Onboarding entry-level AV freelancers isn’t just time consuming, it distracts some of your greatest technicians on-site from completing milestone tasks. Yet, as a project manager, you’ve probably noticed the need for worker flexibility has gone up in recent years. AV projects have become more prevalent, and this can stretch your permanent staff and go-to subcontractors thin. It pays to hire freelancers. Training AV freelancers doesn’t have to be a headache, however.
There’s a new online training program called installation microcredentials that you should be using to onboard new technicians. The program consists of three classes that are taught in the form of several videos and covers three vital installation tasks: pulling cable, terminating cable, and mounting equipment.
You might have your doubts. You might be asking, “Is distance learning as effective as on-site training?” We can easily quell some of those doubts by giving you the details on how the program works!
Developed by AV Industry Peers
Installation microcredentials were designed by fellow experts in the AV industry. The courses were designed by professionals like Travis Lisk, Certified Technology Specialist-Installation (CTS-I) and Vice President of Technical Operations at Advanced AV, and Farrell Wood, Project Management Professional (PMP), Certified Technology Specialist-Design (CTS-D), CTS-I, and National Quality Assurance & Training Manager at Whitlock.
You can rest assured this training program works.
Installation microcredentials were developed to solve the problem of training entry-level technicians in a way that’s efficient and imparts industry best practices. The program aims to solve the challenges of diverting your senior technicians from their project tasks to train new workers.
Project managers can rest easy knowing AV freelancers who have passed the three courses the program has to offer are masters of the basics.
The Program Primes Entry-Level Technicians for Further Certifications
The developers of installation microcredentials realized there was a gap between entry-level and intermediate to expert-level training. This made it difficult for new technicians to gain the basic skills they needed from available certification programs, like the CTS program, which assumed candidates have previous experience.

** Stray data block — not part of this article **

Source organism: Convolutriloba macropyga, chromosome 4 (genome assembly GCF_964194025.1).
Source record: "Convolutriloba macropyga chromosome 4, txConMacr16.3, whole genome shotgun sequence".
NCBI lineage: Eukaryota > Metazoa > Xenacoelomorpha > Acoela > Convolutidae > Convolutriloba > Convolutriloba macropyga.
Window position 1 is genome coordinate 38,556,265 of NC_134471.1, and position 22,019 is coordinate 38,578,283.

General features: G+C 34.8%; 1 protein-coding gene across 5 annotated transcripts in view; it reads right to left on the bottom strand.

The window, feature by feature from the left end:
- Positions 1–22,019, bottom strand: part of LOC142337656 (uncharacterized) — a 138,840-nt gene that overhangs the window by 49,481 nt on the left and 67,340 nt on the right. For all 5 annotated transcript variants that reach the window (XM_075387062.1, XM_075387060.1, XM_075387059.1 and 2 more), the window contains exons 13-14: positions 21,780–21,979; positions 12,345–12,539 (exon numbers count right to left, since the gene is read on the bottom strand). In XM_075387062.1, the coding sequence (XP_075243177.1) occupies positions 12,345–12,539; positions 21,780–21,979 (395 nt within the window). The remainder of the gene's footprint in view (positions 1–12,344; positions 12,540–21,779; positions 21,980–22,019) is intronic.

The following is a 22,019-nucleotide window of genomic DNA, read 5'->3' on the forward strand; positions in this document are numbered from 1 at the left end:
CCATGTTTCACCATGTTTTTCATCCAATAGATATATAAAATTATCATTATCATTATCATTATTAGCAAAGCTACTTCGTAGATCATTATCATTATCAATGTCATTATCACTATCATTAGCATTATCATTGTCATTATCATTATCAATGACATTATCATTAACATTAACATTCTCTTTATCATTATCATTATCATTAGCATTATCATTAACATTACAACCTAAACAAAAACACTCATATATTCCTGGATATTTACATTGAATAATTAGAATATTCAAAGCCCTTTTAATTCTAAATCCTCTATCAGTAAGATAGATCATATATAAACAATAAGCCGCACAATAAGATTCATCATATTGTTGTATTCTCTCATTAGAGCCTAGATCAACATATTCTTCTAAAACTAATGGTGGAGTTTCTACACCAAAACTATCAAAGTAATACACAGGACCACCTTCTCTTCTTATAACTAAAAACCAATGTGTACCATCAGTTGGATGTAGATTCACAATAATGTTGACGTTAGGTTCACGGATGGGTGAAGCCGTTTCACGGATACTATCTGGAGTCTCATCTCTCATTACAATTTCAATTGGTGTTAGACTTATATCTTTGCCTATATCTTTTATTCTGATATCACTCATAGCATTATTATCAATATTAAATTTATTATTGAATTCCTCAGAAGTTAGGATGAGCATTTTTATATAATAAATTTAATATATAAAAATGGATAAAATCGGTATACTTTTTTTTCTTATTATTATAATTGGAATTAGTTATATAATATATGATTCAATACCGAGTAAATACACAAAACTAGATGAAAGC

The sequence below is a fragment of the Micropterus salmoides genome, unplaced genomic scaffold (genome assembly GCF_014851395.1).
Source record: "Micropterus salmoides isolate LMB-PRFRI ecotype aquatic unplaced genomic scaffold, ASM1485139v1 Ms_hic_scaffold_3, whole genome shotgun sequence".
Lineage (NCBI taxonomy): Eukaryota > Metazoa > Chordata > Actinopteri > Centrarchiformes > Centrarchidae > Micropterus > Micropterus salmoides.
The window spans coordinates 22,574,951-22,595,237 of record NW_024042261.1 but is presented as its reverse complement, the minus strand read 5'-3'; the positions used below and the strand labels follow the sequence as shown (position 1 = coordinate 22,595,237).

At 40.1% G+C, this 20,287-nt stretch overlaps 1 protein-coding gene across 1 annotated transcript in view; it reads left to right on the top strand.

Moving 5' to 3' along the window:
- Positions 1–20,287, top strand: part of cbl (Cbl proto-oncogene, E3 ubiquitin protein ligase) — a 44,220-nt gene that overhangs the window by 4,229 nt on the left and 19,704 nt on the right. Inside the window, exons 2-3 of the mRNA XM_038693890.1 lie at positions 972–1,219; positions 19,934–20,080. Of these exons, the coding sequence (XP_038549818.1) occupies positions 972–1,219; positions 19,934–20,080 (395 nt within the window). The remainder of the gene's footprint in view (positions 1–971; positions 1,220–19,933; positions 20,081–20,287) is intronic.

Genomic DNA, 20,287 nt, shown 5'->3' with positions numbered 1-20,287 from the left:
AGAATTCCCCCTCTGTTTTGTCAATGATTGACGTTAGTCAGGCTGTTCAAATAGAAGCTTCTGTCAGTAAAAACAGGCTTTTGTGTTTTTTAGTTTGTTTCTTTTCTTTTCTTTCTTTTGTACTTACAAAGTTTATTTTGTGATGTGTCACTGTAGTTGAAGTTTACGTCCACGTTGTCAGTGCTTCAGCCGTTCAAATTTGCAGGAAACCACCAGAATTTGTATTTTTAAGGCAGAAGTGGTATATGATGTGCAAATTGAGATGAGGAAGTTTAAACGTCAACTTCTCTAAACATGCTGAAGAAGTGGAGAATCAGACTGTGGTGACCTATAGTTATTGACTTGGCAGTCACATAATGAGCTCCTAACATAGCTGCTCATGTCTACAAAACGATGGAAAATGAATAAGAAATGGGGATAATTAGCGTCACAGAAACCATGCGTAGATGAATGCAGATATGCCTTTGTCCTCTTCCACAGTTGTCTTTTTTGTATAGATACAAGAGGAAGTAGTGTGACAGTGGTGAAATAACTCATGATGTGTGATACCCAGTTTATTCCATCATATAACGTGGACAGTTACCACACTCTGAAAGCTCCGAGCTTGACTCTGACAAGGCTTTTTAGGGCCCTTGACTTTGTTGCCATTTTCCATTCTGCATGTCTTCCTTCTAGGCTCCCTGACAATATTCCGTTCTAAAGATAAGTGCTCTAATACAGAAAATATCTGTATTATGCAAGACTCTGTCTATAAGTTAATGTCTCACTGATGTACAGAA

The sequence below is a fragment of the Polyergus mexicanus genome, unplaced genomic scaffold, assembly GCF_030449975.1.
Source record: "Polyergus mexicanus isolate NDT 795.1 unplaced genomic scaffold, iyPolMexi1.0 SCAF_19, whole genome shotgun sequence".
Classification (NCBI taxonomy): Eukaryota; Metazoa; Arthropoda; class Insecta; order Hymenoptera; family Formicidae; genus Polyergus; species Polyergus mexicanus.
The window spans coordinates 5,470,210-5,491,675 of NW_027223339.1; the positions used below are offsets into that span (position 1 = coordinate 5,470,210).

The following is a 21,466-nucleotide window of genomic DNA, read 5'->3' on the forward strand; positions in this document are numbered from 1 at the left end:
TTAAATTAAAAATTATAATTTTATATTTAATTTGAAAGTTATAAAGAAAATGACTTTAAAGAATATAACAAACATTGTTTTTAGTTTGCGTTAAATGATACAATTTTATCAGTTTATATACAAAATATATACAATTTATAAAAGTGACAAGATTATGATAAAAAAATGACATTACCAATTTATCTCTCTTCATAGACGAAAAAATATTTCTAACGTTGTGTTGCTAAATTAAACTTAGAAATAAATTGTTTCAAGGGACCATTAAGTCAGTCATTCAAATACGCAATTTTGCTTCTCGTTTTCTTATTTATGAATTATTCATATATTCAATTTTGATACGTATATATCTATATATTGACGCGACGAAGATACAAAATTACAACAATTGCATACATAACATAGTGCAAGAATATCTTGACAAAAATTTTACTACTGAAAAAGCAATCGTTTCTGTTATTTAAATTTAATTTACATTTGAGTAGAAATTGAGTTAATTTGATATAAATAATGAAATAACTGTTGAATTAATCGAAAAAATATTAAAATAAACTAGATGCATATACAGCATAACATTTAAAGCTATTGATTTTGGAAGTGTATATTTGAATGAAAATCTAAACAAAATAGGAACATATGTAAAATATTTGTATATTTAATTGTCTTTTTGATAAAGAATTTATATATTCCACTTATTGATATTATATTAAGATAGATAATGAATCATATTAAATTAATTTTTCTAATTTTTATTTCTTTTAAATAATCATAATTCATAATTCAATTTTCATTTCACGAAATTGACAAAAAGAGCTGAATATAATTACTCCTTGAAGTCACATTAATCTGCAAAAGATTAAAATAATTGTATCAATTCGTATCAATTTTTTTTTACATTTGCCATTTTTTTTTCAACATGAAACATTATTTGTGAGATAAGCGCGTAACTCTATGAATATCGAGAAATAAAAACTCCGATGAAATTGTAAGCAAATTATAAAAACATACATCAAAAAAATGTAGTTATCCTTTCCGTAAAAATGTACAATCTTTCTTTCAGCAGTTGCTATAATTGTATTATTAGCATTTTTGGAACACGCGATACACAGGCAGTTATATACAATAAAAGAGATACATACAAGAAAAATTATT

Since installation microcredentials are aimed at the beginner, they show students the ropes. By teaching themthe basics, these technicians will be more likely to achieve advanced certifications in the future.
Not only will you have new technicians on-site who can hit the ground running in nearly every AV project, you will have technicians who can easily upgrade their skills whenever necessary.
You might find that you’ll have more expert technicians on deck in less time!
AV Freelancers Get Easy-to-Spot Digital Badges
Sometimes, half the trouble with sorting through all the different applications submitted by freelance technicians is a lack of easily identifiable certifications.
AV technicians of all levelsare guilty of not making their certifications transparent enough for project managers to make note of. Microcredentials offer a unique way for recruiters and project managers to spot experience at a glance: digital badges.
These digital badges can be displayed on technicians’ online profiles, in their e-mail signatures, in their digital portfolios, and more. The microcredential badges will state clearly that they possess a certification for pulling or terminating cable and mounting equipment Immediately, project managers will know they’re qualified.
If you haven’t considered implementing installation microcredentials for AV freelancer training, you should! It could save you a lot of time and bolster your AV team’s talent.